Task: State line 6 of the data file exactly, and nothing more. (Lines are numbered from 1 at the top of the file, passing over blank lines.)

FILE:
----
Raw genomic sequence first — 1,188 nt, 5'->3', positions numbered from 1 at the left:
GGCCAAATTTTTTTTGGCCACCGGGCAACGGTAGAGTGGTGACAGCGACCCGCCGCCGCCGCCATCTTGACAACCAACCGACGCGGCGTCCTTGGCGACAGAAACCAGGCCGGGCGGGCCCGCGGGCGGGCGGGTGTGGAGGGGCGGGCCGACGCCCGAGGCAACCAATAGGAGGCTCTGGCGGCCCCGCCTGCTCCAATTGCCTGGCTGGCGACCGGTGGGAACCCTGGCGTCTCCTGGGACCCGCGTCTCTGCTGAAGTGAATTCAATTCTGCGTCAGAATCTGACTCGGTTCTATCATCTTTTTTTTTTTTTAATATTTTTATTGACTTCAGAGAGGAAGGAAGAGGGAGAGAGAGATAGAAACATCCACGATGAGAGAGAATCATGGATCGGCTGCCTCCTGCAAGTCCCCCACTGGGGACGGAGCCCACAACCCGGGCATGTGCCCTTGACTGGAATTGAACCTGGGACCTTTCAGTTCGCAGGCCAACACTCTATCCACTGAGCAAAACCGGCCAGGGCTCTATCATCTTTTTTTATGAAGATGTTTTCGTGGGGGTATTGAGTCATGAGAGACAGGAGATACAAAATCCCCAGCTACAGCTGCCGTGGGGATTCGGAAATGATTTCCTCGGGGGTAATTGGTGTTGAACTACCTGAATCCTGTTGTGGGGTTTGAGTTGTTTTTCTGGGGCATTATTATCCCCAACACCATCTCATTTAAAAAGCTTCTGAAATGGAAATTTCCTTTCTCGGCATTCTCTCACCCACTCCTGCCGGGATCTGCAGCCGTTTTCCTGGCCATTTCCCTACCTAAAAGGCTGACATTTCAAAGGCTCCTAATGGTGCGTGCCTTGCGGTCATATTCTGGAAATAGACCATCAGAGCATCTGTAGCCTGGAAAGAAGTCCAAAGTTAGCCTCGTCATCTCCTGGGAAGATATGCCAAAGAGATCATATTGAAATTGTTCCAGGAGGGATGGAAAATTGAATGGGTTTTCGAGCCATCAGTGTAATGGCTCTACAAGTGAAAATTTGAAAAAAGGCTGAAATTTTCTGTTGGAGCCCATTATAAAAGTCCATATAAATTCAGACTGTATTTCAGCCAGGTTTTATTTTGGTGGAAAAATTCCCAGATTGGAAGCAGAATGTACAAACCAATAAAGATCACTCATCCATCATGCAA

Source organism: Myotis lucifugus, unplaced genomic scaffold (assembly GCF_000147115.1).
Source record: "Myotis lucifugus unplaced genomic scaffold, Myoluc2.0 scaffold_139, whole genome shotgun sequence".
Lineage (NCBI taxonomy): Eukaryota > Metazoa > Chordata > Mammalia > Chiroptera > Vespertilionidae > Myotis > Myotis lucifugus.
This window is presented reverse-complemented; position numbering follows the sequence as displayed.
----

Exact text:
This window is presented reverse-complemented; position numbering follows the sequence as displayed.